As many South Africans run out of money before their next pay cheque, it seems the country as a whole could be running out of money as well.
This comes after Minister of Finance Enoch Godongwana tabled his Medium-Term Budget Policy Statement earlier this week in Parliament and to the nation.
CEO of Debt Rescue, Neil Roets, said he was concerned about what the Minister’s spending cuts and tax increases would mean for the country’s stability, and more importantly, the economic stability of citizens already buckling under the weight of the unsustainable cost of living.
Ahead of the Minister’s MTBPS, he sounded the alarm that the country is at risk of running out of money by March 2024, unless significant spending cuts are introduced.
He made it clear that remedial steps need to be taken or South Africa risks a fiscal disaster.
Renowned economist Dawie Roodt has echoed Godongwana’s concerns, saying South Africa is running out of money and facing a difficult time for the next five years.
“Unsurprisingly, his budget is centred around a plan of action to tackle the fiscal deficit, in an effort to compensate for the severe revenue shortfall and manage government debt that has ballooned to over 70% of GDP. The Treasury has found itself in trouble after a fall in commodity prices and a deteriorating economy due to ongoing Eskom blackouts and logistics constraints caused mainly by the country’s state-owned logistics company, Transnet,” Roets said.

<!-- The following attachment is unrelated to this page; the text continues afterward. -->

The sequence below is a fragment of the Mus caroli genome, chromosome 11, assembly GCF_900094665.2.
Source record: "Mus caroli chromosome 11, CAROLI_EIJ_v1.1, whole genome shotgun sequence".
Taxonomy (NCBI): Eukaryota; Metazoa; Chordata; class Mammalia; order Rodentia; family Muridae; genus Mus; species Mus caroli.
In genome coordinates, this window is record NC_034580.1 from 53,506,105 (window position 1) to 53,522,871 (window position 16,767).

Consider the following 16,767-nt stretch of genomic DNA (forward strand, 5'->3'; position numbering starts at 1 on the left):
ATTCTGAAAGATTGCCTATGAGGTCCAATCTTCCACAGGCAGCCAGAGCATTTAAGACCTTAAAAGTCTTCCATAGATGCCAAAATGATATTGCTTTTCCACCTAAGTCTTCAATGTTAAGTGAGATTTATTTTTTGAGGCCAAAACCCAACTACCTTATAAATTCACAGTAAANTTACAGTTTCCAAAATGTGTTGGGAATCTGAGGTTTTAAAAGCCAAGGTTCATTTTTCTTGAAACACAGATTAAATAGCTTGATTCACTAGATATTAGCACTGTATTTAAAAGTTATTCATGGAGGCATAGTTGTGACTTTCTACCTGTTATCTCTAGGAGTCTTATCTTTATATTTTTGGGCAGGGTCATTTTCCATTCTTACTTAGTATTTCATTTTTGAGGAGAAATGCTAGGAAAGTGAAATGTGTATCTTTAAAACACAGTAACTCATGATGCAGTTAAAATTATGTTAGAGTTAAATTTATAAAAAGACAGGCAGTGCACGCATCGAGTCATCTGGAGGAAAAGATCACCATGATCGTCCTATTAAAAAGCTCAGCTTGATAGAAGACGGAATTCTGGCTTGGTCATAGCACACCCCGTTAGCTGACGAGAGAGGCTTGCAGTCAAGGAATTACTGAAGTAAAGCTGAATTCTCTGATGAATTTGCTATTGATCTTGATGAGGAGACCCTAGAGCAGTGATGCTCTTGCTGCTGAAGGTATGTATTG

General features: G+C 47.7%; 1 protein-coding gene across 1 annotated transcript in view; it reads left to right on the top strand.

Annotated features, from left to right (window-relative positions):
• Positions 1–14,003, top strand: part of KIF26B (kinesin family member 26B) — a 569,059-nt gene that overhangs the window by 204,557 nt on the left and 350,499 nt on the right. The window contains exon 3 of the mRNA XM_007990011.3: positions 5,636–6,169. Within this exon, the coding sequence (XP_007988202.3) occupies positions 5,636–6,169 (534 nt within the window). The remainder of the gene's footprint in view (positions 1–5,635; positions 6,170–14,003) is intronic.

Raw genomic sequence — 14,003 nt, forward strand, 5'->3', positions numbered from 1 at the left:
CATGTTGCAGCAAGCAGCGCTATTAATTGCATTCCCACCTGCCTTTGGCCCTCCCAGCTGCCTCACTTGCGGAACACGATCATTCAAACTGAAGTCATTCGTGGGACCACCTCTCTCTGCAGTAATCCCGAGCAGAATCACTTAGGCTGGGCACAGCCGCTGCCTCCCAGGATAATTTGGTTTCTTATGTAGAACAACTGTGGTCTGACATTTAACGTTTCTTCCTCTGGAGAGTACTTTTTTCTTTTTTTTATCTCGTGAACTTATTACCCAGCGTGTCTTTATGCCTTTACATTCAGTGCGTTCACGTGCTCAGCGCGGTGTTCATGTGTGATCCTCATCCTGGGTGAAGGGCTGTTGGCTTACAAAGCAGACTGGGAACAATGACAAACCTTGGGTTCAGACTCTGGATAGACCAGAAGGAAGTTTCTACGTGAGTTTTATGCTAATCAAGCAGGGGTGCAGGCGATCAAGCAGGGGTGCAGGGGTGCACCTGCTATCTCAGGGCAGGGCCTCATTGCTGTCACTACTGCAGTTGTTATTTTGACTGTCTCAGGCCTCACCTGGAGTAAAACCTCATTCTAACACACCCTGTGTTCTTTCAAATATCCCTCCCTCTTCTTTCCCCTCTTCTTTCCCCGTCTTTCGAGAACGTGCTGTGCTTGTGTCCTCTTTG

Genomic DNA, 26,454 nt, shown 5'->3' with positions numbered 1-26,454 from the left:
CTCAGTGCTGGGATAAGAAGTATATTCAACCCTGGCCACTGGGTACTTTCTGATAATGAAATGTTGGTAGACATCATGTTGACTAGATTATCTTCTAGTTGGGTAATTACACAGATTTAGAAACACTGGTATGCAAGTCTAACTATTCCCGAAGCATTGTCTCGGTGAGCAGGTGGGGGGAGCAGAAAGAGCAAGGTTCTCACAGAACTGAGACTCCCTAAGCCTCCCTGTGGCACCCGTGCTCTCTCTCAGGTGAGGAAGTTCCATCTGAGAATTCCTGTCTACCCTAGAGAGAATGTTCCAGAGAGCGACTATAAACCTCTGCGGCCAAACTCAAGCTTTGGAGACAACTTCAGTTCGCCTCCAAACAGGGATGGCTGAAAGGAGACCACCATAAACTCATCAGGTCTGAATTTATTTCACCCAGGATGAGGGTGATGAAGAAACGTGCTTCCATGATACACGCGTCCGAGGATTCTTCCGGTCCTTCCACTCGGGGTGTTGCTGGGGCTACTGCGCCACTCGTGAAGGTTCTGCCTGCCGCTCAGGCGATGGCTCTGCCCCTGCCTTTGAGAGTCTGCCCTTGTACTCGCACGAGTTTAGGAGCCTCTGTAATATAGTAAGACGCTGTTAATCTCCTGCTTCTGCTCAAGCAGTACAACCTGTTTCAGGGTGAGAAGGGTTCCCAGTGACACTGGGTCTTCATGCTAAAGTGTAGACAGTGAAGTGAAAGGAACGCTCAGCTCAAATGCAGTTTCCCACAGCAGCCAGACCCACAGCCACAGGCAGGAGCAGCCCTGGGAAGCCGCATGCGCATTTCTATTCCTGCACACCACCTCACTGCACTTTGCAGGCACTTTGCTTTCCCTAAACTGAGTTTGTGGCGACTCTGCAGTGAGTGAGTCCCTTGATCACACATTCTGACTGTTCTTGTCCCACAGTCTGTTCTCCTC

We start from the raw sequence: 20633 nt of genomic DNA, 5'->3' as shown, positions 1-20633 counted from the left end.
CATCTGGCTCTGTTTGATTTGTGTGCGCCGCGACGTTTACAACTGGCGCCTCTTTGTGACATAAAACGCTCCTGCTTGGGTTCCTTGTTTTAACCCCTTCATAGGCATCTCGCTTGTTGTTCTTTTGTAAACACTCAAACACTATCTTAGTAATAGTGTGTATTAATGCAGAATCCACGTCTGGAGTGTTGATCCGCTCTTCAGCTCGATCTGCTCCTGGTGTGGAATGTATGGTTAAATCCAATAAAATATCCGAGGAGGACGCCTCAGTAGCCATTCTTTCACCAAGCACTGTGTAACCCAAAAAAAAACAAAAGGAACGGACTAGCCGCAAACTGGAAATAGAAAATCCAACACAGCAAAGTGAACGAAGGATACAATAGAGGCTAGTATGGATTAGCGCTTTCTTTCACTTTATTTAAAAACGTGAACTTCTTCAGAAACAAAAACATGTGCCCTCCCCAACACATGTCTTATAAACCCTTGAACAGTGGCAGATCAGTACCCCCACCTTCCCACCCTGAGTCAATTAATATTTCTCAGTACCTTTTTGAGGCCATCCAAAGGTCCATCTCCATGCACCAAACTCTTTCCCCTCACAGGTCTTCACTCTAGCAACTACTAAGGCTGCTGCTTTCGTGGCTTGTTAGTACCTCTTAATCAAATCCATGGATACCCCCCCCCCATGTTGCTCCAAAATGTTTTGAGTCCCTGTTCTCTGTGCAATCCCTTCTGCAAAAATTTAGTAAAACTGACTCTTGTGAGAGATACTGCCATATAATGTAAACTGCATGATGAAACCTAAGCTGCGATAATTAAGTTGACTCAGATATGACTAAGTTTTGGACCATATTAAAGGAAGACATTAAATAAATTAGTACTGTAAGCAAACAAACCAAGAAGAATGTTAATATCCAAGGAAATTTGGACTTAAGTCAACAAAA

These factors have eaten into the profits of companies that are consequently paying less corporate tax to the government.
Government’s expenditure had been far greater than what was pencilled in the initial 2023 budget, driven by a higher-than-expected wage hike of 7.5% for public servants.
“While the National Treasury has little option but to make cuts in government spending, experts have sounded the alarm that this will have severe consequences in terms of the delivery of crucial public services. Treasury has maintained its prudent stance of fiscal consolidation in the face of a revenue shortfall of R57bn this year and is projecting deep spending cuts of R213bn over the next four years, including 2023/24, with tax increases of R15bn forecast for the 2024/25 budget,” Roets further stated.
“I would rather see the government taking measures to fix the country’s crumbling infrastructure and finding ways to stimulate economic growth,” he says.
Impacting the most vulnerable
In his 2023 Mini-Budget Speech, the Minister announced cuts in the provincial budgets, though no details are yet available, which could have a devastating impact on public services.
Roets points out that the spending allocated to the public sector wages will inevitably crowd out vital spending.
He says the people who will be most impacted are the 18.2 million people in South Africa who currently live in extreme poverty, subsisting on just R760 per person per month (R25 a day).
Threats to food security